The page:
Life with Bread Crumbs
Rebecca Winter, once a successful photographer, a feminist icon, moved out of her apartment on Manhattan to a cottage in the upstate. Rebecca is 60, but she looks much younger. She divorced her English husband (he changes wives every decade), her son filmmaker Ben, who graduated from college, has not yet found his place in life and waits each month for the money from his mother, and Rebecca’s mother Bebe, once a successful pianist, is now in the Jewish nursing home. She does not recognize her relatives, and instead of playing the piano now she plays on everything else that looks like a piano.
Relocation must not only return Rebecca her self-confidence, but also reduce costs. The novel protagonist turns from the photographer into an accountant, whose numbers don’t leave her alone. Renting an apartment minus maintenance minus nursing home paymentminus car insurance minus the check for the son minus cottage rent minus medical insurance - every month Rebecca will be preoccupied with the idea of a possible poverty. Black and white photographs of Kitchen Counter series, among them the legendary " Life with Bread Crumbs", brought her fame and money, when she was under forty. Rebecca lived for many years on royalties. Her photographs allowed her to buy an apartment in Manhattan. But over the years the cash flow dried up, fame faded away (and Rebecca is not sure that she famous at all), and Rebecca couldn’t afford life in New York no more.
Cottage, which Rebecca rents, is in complete wilderness. Among the local population stands the owner of English-style cafe Sarah and her husband Kevin, a former choir singer and now clown Tad and roofer Jim Bates and his bipolar sister Polly, which can not be left alone.
Anna Quindlen is not a debutante in the literature, and it feels. She avoids many of the mistakes made by first-time female novelists writing prose. Moreover, Quindlen even has her own style. And it already means something in a world where only three out of ten can say they have a style.
The author does not take her protagonist and her story too seriously. The novel is full of kind, gentle humor that probably even be called a rural humor. The protagonist of the novel Rebecca is very different from the average chicklit cliched heroine of the novel. She is not about forty but sixty - we can say that the stakes are higher and problems are more pressing. Despite her past (New York, moderate fame and fortune), the heroine is likable mostly because she lacks isterism. She is not angry at the whole world, she is not boiling with anger and envy. Her problem is her problem, not someone else's. In Rebecca’s life there has been a shift, she lost herself , and moving outside the city should significantly if not help her, then at least give a hint of where to go next. Personal and professional qualities are questioned. Unhappy marriage and faded fame let assume that Rebecca is doing something wrong - or even exhausted herself.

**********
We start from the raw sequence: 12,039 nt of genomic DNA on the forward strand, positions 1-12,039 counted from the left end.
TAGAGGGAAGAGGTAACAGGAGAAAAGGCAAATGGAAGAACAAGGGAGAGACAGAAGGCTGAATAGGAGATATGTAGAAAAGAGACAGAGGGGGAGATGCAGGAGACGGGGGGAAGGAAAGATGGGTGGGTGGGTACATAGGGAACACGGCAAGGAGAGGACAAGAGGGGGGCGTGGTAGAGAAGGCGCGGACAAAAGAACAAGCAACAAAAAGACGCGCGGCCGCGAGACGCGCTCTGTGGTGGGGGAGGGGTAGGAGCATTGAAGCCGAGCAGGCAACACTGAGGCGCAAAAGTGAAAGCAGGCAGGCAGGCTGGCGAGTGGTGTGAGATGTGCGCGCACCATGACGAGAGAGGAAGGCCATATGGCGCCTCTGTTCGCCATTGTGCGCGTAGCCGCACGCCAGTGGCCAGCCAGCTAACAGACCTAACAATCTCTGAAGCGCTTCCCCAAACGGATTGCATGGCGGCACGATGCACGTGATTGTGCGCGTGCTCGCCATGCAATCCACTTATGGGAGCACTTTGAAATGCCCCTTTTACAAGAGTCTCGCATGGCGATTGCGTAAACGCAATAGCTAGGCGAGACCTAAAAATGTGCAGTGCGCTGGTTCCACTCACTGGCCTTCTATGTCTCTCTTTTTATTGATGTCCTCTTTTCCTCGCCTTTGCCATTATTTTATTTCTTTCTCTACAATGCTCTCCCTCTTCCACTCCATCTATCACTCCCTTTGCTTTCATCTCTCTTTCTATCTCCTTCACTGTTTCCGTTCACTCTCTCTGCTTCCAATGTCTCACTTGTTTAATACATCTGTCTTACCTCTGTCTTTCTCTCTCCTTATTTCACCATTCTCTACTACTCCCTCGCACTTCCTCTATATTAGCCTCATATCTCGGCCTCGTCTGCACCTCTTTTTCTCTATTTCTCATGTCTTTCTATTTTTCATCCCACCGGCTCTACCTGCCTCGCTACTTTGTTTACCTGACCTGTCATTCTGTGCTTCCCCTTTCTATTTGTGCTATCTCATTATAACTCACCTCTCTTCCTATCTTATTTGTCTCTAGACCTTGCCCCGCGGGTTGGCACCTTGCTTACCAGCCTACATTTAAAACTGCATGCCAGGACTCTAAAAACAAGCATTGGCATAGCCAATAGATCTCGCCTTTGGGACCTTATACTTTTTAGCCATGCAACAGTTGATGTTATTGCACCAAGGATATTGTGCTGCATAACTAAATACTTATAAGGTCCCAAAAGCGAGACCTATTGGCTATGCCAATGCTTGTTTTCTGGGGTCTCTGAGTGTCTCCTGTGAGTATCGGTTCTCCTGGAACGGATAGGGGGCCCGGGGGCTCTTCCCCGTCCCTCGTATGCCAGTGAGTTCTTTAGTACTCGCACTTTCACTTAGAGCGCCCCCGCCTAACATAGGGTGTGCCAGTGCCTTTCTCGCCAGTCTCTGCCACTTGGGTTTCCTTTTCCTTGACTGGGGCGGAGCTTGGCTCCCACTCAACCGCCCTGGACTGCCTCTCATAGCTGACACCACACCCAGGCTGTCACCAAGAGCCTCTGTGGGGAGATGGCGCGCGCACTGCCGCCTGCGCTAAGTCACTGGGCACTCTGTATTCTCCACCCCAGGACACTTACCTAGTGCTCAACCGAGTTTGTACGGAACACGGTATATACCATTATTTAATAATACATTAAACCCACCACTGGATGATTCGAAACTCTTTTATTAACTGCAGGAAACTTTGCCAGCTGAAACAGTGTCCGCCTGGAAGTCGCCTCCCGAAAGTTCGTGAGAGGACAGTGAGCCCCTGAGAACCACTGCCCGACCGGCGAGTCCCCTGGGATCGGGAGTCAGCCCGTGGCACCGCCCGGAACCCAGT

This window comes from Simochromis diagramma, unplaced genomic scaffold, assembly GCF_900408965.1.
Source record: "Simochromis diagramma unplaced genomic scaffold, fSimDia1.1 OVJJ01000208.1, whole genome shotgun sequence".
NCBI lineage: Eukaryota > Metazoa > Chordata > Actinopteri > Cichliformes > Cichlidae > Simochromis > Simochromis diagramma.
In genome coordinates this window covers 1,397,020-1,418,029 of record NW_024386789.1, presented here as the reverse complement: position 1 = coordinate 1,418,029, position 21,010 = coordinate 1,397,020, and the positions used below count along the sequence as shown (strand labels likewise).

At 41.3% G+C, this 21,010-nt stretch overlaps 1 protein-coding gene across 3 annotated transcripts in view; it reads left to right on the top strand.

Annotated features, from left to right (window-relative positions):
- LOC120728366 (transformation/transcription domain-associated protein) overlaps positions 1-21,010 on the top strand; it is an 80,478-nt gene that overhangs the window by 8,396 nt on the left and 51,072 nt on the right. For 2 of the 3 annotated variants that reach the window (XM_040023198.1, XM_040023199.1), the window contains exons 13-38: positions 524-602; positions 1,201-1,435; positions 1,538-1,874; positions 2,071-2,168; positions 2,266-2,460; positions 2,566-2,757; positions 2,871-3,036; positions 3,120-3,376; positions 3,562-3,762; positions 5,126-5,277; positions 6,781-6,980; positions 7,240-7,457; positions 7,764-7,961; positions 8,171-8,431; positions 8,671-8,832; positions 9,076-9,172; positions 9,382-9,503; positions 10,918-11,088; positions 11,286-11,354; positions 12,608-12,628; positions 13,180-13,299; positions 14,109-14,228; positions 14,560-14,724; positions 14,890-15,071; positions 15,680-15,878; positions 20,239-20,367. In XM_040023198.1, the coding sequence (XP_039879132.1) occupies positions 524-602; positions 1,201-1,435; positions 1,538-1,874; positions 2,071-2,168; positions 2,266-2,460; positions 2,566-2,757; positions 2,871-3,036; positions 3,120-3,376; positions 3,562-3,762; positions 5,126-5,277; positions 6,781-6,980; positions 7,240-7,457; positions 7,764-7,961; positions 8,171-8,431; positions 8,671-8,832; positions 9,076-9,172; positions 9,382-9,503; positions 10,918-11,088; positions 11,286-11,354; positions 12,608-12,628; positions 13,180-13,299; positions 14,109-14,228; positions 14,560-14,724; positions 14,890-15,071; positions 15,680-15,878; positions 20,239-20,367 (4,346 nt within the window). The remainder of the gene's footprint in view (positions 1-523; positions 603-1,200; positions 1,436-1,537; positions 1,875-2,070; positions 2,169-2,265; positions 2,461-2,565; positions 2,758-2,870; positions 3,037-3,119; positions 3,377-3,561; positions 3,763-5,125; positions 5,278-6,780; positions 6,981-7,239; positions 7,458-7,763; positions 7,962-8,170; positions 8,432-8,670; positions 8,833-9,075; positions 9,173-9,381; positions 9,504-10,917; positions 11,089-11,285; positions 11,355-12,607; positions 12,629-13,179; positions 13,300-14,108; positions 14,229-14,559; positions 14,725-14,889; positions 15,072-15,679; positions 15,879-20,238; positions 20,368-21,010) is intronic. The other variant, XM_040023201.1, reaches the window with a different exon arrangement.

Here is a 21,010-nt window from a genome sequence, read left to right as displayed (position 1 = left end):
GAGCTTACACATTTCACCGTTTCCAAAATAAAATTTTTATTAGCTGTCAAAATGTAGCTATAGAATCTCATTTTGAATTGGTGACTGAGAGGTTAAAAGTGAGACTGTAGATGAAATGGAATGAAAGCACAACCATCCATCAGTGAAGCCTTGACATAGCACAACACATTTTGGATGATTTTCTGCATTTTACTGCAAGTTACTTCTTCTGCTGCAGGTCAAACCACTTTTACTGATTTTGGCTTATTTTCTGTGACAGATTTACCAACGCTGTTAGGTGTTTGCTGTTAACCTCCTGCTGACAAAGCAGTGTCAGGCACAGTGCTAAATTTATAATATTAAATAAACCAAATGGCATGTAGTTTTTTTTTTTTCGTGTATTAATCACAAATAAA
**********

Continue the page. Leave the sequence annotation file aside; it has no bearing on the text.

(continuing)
Problem world of Rebecca here has as a background a small town. Secondary characters in the novel are great fun. Everyone has their own life story, and by the end of the novel, in lives of each of them changes occur.
Life with Bread Crumbs draws closer to the big literature than to chicklit, having almost no plot, to the extent permissible in commercial literature. Quindlen knows how to tell a story. She does not need flashy, but implausible plots. If you want to talk about how a woman met the right man, there is no need to make a fuss with the aliens, fugitive Nazis or werewolves. Enough to tell how a man and a woman can sit on a tree in silence, eating sandwiches.
Quindlen leads leisurely narrative, sometimes going back to the past. It is important not to push the plot forward feverishly, but to give the characters a background. It is important not only what will happen, but with whom.
Of course, the novel’s end is soppy, but what else to expect from the book, where all essentially boils down to finding the Man? However, the happy ending does not spoil the overall picture. Everyone got what they deserved.
The novel gets to you with gentle humor and humanity. I wouldn’t call this chicklit. Good modern prose; raisins, white bread, not bread crumbs.